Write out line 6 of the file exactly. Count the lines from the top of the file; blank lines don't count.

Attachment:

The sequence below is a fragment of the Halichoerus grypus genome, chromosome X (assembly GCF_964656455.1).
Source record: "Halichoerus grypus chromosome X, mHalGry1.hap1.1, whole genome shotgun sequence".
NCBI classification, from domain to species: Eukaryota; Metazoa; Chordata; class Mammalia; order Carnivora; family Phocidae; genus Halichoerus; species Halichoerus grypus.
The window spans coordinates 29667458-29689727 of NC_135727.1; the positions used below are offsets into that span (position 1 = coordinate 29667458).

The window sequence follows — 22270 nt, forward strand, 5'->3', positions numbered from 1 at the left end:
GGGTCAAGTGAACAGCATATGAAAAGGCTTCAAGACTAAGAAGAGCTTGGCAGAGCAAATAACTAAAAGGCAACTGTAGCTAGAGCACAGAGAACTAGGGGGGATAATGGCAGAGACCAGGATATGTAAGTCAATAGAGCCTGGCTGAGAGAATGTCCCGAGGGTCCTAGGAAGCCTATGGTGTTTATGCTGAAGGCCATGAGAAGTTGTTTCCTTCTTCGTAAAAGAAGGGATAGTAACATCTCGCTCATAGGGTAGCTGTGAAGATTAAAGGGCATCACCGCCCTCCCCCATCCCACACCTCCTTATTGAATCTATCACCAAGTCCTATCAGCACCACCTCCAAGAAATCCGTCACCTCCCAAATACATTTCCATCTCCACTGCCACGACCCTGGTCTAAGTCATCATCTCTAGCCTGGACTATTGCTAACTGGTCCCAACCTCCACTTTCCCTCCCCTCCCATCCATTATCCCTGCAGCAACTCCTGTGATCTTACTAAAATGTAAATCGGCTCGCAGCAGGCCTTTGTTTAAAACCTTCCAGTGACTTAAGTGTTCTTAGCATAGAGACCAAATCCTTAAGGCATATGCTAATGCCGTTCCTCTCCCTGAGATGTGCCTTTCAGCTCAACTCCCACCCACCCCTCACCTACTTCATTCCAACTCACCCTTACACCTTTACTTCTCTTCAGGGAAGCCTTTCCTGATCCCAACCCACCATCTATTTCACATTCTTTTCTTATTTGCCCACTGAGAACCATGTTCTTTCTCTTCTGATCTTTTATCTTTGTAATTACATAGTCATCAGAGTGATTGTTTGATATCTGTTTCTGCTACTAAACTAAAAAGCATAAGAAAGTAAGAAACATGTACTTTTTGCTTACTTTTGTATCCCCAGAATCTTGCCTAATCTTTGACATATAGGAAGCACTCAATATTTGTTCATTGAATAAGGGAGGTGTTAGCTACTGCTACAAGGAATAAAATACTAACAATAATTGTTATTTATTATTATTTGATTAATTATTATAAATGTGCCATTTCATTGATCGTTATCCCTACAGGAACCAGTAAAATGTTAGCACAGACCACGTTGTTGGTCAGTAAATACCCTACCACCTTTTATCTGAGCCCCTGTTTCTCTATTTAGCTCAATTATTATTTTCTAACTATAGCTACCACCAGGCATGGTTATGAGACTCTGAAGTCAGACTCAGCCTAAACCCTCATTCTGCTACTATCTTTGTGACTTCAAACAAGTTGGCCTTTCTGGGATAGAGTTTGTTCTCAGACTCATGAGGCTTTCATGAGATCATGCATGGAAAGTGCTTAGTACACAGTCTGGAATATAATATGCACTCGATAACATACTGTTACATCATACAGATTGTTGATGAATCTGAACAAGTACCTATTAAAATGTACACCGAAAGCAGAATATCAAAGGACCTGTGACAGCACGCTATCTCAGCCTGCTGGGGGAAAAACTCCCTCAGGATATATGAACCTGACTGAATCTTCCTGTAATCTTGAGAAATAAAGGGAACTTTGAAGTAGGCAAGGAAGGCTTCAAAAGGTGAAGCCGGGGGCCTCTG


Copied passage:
GGGTCAAGTGAACAGCATATGAAAAGGCTTCAAGACTAAGAAGAGCTTGGCAGAGCAAATAACTAAAAGGCAACTGTAGCTAGAGCACAGAGAACTAGGGGGGATAATGGCAGAGACCAGGATATGTAAGTCAATAGAGCCTGGCTGAGAGAATGTCCCGAGGGTCCTAGGAAGCCTATGGTGTTTATGCTGAAGGCCATGAGAAGTTGTTTCCTTCTTCGTAAAAGAAGGGATAGTAACATCTCGCTCATAGGGTAGCTGTGAAGATTAAAGGGCATCACCGCCCTCCCCCATCCCACACCTCCTTATTGAATCTATCACCAAGTCCTATCAGCACCACCTCCAAGAAATCCGTCACCTCCCAAATACATTTCCATCTCCACTGCCACGACCCTGGTCTAAGTCATCATCTCTAGCCTGGACTATTGCTAACTGGTCCCAACCTCCACTTTCCCTCCCCTCCCATCCATTATCCCTGCAGCAACTCCTGTGATCTTACTAAAATGTAAATCGGCTCGCAGCAGGCCTTTGTTTAAAACCTTCCAGTGACTTAAGTGTTCTTAGCATAGAGACCAAATCCTTAAGGCATATGCTAATGCCGTTCCTCTCCCTGAGATGTGCCTTTCAGCTCAACTCCCACCCACCCCTCACCTACTTCATTCCAACTCACCCTTACACCTTTACTTCTCTTCAGGGAAGCCTTTCCTGATCCCAACCCACCATCTATTTCACATTCTTTTCTTATTTGCCCACTGAGAACCATGTTCTTTCTCTTCTGATCTTTTATCTTTGTAATTACATAGTCATCAGAGTGATTGTTTGATATCTGTTTCTGCTACTAAACTAAAAAGCATAAGAAAGTAAGAAACATGTACTTTTTGCTTACTTTTGTATCCCCAGAATCTTGCCTAATCTTTGACATATAGGAAGCACTCAATATTTGTTCATTGAATAAGGGAGGTGTTAGCTACTGCTACAAGGAATAAAATACTAACAATAATTGTTATTTATTATTATTTGATTAATTATTATAAATGTGCCATTTCATTGATCGTTATCCCTACAGGAACCAGTAAAATGTTAGCACAGACCACGTTGTTGGTCAGTAAATACCCTACCACCTTTTATCTGAGCCCCTGTTTCTCTATTTAGCTCAATTATTATTTTCTAACTATAGCTACCACCAGGCATGGTTATGAGACTCTGAAGTCAGACTCAGCCTAAACCCTCATTCTGCTACTATCTTTGTGACTTCAAACAAGTTGGCCTTTCTGGGATAGAGTTTGTTCTCAGACTCATGAGGCTTTCATGAGATCATGCATGGAAAGTGCTTAGTACACAGTCTGGAATATAATATGCACTCGATAACATACTGTTACATCATACAGATTGTTGATGAATCTGAACAAGTACCTATTAAAATGTACACCGAAAGCAGAATATCAAAGGACCTGTGACAGCACGCTATCTCAGCCTGCTGGGGGAAAAACTCCCTCAGGATATATGAACCTGACTGAATCTTCCTGTAATCTTGAGAAATAAAGGGAACTTTGAAGTAGGCAAGGAAGGCTTCAAAAGGTGAAGCCGGGGGCCTCTG